Tuesday, 21 September 2004

D Double E - Top Of The Class

English language scholars looking for modern day inspiration need look no further than MC D Double E, the self professed Newham General and modern day reviver of word play.

Despite not cutting the grades when at school, D Double E and his lyric books make for the modern day Sartre ‘I loathe my childhood and all that remains of it.’ His 16 bars, which can at first glance or listen, imply irreverence and distastefulness, details a prevalent street philosophy, one where false childhood conceptions on life and illusion-ridden lifestyles are played out.

“I don’t eat bangers and mash/but I roll in the banger with mash/and if you get moved I’ll be banging the mash/quicker than a flash/bang be gone in a flash”

But to date, in many ways, DEE has been a victim of his own success. On his home turf of Forest Gate, East London he’s a hero with cult status. Walking down the road kids point him out, shouting, “ooh, ooh, it’s me, me” like he needs a reminder of his catch-phrase lyric. It’s these supposed gimmick lyrics that bring raves to a standstill, fans nearing hyperventilation, that have overshadowed his underlying talents and led to many people viewing him as little more than a novelty act.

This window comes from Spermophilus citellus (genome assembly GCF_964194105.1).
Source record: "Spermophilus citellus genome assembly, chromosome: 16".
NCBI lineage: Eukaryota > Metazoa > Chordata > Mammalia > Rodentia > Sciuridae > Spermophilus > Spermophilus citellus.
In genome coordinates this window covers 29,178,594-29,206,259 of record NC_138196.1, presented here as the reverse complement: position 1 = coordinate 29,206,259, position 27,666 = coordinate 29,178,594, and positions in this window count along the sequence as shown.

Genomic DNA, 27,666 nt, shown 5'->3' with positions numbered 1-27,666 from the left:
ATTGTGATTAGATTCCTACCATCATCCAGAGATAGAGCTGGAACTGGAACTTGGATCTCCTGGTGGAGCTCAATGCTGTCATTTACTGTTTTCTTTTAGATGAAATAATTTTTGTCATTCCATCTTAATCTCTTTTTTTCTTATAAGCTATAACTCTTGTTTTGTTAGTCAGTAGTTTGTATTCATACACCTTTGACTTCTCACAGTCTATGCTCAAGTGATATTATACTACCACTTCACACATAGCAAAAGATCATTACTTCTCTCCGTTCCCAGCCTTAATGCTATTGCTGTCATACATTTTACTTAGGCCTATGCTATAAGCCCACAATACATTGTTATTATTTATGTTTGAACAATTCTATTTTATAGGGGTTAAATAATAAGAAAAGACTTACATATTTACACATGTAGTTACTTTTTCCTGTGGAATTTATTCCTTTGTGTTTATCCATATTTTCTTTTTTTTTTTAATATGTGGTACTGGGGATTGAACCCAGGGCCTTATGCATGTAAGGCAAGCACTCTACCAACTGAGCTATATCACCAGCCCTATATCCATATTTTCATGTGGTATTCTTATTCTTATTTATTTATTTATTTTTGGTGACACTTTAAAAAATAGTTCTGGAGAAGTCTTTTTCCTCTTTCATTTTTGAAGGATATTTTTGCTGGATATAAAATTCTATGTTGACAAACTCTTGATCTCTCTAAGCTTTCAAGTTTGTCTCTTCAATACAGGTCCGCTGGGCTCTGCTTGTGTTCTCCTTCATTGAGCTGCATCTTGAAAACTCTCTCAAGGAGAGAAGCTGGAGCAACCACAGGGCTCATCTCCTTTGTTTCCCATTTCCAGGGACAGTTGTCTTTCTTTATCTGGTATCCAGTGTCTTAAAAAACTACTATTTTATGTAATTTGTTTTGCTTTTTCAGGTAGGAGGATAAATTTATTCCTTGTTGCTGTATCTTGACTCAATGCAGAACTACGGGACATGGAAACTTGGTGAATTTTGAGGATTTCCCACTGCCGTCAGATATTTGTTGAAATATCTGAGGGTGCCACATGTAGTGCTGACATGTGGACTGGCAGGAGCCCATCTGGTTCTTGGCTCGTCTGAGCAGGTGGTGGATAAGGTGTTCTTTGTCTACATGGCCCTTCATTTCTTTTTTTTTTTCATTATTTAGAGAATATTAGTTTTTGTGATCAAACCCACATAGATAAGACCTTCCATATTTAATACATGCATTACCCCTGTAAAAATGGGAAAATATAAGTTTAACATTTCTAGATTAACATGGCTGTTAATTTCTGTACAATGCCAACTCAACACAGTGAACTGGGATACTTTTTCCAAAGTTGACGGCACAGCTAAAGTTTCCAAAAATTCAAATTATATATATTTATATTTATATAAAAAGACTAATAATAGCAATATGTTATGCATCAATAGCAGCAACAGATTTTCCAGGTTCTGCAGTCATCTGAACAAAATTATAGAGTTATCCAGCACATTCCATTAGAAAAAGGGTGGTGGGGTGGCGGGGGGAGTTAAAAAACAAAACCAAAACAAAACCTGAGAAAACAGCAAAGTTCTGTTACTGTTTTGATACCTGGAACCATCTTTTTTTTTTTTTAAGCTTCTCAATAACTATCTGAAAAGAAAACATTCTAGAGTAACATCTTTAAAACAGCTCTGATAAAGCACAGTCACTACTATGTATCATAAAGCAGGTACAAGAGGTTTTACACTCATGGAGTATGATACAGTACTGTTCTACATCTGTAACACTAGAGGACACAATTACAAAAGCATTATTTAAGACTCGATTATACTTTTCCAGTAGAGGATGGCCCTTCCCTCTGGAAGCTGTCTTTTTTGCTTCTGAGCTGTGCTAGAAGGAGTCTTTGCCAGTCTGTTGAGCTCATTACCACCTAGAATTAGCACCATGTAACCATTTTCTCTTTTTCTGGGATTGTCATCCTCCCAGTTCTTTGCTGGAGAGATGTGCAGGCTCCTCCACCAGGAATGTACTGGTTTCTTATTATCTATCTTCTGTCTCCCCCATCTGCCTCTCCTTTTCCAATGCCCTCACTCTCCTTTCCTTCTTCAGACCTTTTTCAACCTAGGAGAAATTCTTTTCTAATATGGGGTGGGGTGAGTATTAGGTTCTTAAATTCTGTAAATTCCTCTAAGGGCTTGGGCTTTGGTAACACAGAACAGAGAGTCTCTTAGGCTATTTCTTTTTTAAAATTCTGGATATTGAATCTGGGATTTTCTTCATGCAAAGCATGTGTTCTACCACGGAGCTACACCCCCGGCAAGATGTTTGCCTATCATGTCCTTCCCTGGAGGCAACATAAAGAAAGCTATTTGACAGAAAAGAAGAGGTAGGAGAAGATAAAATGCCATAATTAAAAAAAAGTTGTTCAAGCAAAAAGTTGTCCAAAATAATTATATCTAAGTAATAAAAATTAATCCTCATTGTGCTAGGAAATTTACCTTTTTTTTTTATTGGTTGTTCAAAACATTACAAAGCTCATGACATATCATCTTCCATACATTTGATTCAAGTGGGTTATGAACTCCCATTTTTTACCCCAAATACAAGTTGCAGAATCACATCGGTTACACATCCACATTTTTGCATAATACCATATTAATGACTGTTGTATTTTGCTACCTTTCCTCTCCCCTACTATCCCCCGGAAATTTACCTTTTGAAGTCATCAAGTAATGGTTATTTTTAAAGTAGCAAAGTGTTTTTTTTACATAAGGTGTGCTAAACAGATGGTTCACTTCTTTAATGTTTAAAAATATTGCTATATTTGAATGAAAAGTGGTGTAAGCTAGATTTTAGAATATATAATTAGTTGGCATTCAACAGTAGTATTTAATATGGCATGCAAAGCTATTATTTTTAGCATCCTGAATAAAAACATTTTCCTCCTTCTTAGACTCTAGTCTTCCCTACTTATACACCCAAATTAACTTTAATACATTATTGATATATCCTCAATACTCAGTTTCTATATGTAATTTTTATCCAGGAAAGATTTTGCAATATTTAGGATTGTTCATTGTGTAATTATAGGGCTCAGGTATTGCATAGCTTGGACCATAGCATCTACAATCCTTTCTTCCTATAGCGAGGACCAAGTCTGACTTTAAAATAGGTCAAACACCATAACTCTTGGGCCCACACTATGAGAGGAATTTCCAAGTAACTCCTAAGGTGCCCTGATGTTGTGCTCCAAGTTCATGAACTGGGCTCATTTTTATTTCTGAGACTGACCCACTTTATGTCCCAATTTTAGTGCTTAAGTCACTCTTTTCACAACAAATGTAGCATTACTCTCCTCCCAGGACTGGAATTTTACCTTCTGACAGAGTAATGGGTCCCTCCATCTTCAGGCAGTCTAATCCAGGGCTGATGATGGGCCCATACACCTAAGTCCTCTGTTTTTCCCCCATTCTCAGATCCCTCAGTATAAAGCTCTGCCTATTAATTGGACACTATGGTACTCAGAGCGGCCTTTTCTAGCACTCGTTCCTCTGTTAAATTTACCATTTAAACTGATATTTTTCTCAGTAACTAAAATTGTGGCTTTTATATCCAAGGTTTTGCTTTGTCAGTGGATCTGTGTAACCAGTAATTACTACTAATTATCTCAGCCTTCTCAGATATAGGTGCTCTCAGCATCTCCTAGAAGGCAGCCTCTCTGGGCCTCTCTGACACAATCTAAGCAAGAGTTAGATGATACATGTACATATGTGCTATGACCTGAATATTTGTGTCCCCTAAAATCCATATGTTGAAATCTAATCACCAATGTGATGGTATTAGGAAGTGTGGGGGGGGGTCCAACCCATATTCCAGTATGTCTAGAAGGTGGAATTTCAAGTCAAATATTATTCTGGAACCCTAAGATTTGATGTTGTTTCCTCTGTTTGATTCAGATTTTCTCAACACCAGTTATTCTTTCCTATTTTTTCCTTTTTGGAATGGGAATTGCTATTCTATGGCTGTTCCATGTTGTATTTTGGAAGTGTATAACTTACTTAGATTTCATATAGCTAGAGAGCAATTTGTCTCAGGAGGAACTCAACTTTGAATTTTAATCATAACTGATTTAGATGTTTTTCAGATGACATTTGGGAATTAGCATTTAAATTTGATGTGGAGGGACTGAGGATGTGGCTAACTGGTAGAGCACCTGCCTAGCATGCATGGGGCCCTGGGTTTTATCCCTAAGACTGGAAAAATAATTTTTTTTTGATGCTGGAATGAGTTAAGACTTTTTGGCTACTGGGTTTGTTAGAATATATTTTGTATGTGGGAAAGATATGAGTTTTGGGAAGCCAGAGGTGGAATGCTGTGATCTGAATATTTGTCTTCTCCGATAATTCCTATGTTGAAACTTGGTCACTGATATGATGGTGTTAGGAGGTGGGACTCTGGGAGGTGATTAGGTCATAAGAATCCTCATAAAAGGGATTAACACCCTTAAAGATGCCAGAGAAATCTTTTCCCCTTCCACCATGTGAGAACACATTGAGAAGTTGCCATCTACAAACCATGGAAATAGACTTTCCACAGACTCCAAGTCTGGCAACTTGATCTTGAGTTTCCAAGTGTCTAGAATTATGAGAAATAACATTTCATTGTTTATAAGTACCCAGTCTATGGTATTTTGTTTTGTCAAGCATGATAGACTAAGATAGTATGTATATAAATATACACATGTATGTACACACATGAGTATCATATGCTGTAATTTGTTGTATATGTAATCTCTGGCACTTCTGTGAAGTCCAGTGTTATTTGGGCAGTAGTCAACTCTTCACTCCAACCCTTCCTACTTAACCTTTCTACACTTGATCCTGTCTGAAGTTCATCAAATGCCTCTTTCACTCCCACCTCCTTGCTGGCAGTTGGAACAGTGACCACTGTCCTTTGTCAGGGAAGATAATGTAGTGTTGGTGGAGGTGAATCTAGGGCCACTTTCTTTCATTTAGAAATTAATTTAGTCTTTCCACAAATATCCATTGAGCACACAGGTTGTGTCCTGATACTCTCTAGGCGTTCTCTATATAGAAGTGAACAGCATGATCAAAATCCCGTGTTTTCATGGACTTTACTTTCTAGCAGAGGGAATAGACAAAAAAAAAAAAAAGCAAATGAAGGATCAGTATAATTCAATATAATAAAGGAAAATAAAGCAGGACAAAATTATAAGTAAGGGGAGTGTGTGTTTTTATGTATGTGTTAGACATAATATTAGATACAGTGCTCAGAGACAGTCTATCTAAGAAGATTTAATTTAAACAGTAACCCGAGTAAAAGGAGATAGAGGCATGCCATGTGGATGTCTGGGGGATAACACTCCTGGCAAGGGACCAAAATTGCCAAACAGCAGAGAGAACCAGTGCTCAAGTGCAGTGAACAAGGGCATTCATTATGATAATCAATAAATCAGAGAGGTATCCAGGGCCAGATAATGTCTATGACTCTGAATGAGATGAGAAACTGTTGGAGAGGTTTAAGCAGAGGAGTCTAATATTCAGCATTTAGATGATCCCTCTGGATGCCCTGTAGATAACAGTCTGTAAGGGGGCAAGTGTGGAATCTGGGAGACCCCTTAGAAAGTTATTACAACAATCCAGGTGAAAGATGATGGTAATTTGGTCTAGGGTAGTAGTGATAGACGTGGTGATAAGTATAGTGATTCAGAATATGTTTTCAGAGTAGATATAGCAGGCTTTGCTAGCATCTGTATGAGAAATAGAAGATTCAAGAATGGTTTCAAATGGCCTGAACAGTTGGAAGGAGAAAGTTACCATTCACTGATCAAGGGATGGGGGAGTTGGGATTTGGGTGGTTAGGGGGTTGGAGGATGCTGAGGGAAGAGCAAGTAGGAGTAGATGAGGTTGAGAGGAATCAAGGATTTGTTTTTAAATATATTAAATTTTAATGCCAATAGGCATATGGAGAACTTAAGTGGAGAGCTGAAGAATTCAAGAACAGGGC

“I just did it one day, made my voice echo on the mic and it stuck. I’ll walk into a dance in Manchester, Birmingham wherever and I all can hear is ‘ooh, ooh.’ It’s a big feeling trust me. But it’s very serious, you have to listen, I mean, I was ahead of my time, I’m doing lyrics still now that I wrote at 15.”

For DEE, it seems people are finally opening their ears. Having battled his way for the last ten years, from jungle through to (what he calls) ‘gayrage’ and now grime, it’s since parting with N.A.S.T.Y. Crew last year, alongside his co-d’s Footsie and Monkey. that his authority within the scene has become uncontestable.

“The way of getting light now (as an MC) is clashing. It’s like a cheat,” murmurs D Double E, shaking his head. “Thirty MC’s on a set, its going to be good right, but what can you do on your own? I know what I can do, I was on radio when these (yoots) were all locked in their yards on curfew.”

As his verbals and stature have grown in appeal, so it seems have his strides into mainstream territory. The only MC set to feature on Dizzee Rascal’s imminent second album, Showtime, recognition away from the urban territories is coming.

“We just did a PA at Homelands and boy, I felt like I was no one. I didn’t get that vibe like when I do a rave and everyone’s watching me. Those crowds are different, but they listen hard and the deep eruptions I heard when the music stopped must mean they heard it properly, the reality, right?”

Let buzz be the judge.

Chantelle Fiddy

A version of this article appears in the current issue of I-D Magazine

1 comment:

Anonymous said...

Brilliant article...D Double IS Grime.